Nuru Bahati’s “People Change” online Art Exhibition

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Early this year, Nigerian hyperrealist Oresegun Olumide posted a few of his oil on canvas paintings on Instagram and the response was unbelievable. In just under a few weeks, he had gained around 200, 000 followers on Instagram and with a click of the mouse, he moved from being what I would call a bread seller to a trending topic.

The internet exhibition phenomena has caught up with Kenyan artist Nuru Bahati, who is currently running an online exhibition dubbed ‘People Change.’ The exhibition which opened on 04th of September has seen the artist share some of his images with his audience evoking discussion and introspection.‘People Change’ is not just about the artist showing his work, it is about the outlier artist bringing people together to discuss serious issues on humanity. It is about people looking at the real picture of that person in the mirror. It is the reality emboldened in black and white so as to question humanity’s actions and in a way better the spirituality of mortals.

Bahati is a jovial young mind who studied at nairobi’s Buruburu Institute of Fine Arts, as an artiste, he juggles between poetry and visual arts, a restless being with dreams beyond the tomorrow attitude. Many would hope that Bahati’s art should be positive because change is towards the positive but the artist, connivingly sets the bowl of disgust onto the table and relishes at the stack irony of the bizarre which is modern day reality.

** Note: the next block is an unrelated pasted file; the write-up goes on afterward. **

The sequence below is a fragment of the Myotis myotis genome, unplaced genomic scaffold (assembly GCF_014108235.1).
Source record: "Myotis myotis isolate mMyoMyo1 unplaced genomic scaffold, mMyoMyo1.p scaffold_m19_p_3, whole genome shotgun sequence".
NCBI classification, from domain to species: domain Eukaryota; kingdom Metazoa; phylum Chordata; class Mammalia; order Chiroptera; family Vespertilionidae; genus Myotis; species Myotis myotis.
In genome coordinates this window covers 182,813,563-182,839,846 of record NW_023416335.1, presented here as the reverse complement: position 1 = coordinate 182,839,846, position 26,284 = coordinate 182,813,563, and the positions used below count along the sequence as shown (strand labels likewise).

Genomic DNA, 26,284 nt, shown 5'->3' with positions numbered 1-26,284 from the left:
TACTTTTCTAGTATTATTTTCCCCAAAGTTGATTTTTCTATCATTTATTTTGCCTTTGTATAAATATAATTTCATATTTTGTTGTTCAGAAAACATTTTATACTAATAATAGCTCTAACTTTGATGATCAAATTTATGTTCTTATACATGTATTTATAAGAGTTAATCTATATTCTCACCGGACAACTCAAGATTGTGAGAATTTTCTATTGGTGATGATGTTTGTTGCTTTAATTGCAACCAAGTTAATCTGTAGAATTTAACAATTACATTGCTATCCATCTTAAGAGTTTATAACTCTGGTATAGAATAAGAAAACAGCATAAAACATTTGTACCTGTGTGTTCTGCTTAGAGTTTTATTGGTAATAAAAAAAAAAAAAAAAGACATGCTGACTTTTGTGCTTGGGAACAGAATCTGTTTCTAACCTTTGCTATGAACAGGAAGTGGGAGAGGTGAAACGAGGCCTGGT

In “People Change”, Bahati stirs at a central topic that has always been on the lips of civil rights activists, governments, politicians, religious leaders and Non-governmental organizations. Change, such an easy word but according to Bahati, it is all about bitter truth; that people change towards the worst, towards the abnormal and the stupid. His depicts these scenarios, with a verdict that, change is subjective and its interpretations numerous with a lot of loop holes for the gloom and finger pointing.

Like Roger Ballen’s photography, Bahati’s work is subject to cautious scrutiny; it cuts deep scars and exudes goose bumps from the onset. It is chilling and at the same time beautiful, it is silent in its dark silhouettes with a loud voice on the white edges. It is hard to reconcile the fact that, the artist is a biro artist because this abstract art definitely puts him in the class of the surging digital artists who are now taking the cyber sphere my storm.

The Nuru exhibition, includes over 33 well-chosen pieces that are being posted on his twitter handle and facebook page Biroworks. The exhibition runs to the 17th of October 2016.

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